Oversimplified: Quantum Computers, the next generation of computing.
Quantum Computers are one of the most recent advancements in science and tech. But they don't work as traditional computers. Let me explain how these brilliant machines work in an overly simplistic fashion, and how they can transform the future.
I've already published this article on Medium over here.
For millions of years, humans have found ways to solve problems in a myriad of ways. From inventing the plane to stepping on the moon, the rapid development of human brains has been somewhat of a miracle. One of the greatest inventions of all time, the computer, accelerated all of humanity into an era of prosperity in science, and every other aspect of the world. Computers have aided mankind for decades and allowed us to achieve huge breakthroughs in technology by performing tasks the human brain can't comprehend. However, some tasks prove to be soo taxing for a classical computer, that they simply fail to produce results. This is where Quantum Computers come in. But before we take a look at the mind-boggling logic behind Quantum Computers, let's first talk about how traditional computers work.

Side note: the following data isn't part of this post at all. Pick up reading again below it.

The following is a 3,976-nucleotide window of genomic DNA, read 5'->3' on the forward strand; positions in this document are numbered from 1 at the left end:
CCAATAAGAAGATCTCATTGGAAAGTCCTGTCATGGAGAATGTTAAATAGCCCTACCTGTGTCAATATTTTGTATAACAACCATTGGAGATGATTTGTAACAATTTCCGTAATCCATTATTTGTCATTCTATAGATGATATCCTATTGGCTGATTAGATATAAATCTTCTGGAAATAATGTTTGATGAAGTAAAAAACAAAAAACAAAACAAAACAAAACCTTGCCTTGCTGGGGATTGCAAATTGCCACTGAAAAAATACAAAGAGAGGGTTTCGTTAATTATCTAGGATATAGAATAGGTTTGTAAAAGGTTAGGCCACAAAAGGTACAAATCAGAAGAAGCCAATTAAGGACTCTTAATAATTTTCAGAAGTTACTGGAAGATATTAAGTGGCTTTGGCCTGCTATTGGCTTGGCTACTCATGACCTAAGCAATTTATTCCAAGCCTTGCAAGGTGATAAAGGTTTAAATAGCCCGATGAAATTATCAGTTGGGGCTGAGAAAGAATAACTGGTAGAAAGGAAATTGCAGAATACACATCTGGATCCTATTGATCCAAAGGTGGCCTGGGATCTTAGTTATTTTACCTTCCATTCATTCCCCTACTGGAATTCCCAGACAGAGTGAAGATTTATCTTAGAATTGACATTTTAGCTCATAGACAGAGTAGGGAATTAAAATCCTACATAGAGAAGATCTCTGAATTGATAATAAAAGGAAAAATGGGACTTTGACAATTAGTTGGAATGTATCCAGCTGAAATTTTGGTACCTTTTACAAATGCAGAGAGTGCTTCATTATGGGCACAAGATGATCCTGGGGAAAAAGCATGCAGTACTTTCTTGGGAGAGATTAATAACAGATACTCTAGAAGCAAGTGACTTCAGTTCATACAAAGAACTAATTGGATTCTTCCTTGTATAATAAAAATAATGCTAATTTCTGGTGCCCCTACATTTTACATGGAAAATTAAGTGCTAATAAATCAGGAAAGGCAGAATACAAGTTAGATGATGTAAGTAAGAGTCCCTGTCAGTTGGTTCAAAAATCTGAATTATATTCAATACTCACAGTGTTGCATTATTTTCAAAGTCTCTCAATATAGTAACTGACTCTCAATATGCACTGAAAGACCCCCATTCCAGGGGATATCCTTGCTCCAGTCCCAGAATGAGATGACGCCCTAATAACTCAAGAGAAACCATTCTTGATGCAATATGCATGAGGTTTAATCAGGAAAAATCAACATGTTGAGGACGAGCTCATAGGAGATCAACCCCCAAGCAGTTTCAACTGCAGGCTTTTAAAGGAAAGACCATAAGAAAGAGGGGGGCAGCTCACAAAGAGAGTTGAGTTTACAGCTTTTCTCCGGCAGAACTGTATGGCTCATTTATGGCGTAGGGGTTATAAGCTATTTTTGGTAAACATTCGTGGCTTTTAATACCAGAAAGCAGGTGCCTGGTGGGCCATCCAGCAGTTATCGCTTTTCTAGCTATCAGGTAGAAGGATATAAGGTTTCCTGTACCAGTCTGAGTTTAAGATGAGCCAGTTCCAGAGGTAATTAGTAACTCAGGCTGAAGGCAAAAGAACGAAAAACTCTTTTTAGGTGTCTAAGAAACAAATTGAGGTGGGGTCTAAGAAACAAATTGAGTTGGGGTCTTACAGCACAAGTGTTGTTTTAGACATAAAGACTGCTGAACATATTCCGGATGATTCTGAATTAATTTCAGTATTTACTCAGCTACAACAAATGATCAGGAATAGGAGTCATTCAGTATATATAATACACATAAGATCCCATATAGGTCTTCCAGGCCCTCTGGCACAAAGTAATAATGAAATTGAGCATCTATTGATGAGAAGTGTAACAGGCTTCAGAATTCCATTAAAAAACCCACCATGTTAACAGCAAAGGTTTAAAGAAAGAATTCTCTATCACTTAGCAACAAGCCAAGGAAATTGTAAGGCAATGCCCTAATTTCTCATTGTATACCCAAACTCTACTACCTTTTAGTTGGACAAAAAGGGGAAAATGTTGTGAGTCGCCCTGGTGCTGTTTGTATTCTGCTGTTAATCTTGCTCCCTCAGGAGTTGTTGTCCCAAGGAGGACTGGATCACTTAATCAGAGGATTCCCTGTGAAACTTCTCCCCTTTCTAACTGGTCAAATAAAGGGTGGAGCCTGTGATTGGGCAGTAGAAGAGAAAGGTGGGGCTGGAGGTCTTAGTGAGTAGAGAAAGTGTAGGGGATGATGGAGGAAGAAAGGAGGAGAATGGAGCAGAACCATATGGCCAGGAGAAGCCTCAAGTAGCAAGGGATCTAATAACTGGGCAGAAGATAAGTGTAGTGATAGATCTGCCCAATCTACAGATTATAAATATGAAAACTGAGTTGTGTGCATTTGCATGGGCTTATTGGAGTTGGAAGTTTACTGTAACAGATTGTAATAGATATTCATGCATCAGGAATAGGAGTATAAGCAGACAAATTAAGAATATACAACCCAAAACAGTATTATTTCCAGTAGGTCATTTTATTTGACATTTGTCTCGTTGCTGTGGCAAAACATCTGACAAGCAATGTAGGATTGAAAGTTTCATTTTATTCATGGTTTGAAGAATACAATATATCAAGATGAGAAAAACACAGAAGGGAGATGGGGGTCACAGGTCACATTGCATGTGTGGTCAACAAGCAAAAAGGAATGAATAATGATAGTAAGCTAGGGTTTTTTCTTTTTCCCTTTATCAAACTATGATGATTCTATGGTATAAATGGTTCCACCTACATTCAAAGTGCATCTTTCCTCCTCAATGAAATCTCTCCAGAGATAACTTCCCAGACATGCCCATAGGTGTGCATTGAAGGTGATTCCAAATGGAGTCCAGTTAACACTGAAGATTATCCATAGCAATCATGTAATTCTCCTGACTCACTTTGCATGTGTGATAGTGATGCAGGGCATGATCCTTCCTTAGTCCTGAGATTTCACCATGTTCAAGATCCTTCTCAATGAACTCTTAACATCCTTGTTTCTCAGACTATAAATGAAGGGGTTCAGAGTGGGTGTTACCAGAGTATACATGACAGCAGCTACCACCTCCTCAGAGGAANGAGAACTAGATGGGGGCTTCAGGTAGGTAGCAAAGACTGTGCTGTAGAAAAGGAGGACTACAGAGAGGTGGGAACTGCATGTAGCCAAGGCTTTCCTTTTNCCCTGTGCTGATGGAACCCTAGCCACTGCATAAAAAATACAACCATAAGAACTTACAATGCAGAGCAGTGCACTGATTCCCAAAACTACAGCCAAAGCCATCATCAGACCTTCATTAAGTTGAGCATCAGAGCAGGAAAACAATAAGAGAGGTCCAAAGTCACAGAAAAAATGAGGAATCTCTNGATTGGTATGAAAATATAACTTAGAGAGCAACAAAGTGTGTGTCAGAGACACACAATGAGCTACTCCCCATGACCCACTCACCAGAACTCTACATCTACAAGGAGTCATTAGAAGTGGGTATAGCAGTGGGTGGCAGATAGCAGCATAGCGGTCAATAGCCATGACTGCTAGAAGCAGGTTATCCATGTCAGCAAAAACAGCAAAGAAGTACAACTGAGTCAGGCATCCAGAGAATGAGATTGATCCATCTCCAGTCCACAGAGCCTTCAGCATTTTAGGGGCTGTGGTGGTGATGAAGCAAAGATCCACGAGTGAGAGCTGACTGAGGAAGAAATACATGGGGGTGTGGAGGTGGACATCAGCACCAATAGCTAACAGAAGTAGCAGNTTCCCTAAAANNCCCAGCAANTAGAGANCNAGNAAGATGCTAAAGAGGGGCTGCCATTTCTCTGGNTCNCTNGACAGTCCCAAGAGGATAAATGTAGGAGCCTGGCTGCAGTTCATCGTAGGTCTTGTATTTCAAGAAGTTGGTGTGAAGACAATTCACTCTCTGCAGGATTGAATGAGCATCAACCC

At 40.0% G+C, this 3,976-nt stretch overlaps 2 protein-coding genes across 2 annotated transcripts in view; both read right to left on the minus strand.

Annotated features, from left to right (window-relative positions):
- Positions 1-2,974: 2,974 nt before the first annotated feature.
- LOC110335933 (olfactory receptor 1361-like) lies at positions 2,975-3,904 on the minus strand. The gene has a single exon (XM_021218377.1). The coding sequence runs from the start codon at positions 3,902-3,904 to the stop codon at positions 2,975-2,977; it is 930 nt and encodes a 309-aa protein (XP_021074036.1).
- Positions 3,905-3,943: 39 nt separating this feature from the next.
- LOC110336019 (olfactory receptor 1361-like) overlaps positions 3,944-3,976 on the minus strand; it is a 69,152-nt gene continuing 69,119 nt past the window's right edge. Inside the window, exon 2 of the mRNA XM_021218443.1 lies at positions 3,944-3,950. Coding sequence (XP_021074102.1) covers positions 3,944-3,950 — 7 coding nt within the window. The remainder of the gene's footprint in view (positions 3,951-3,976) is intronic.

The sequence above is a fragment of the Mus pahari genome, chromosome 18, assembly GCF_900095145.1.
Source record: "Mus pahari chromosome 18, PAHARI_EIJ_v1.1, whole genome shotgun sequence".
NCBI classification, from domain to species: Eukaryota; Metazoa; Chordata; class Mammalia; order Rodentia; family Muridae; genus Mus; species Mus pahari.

Computers use chips to represent, handle, and control data. These chips contain basic modules which contain logic gates that are operated by transistors. A transistor is the simplest block of data processors that simply acts as a switch to block or allow data to come through in the form of moving electrons. This data is represented in bits consisting 0's or 1's. These 0's and 1's can be combined to create many complex tasks and are the backbone of any computer system. All information is represented in bits and is later converted into data readable by humans.
All data in a computer is represented in bits that are converted to perform many tasks with the help of logic gates. However, this has its limitations. At one given point in time, a computer bit can only be either a 0 or a 1. This proves to be a significant drawback in computing power when it comes to decrypting, as a classical computer will take billions of years to decrypt one possibility at a given time. This is where quantum computers come in.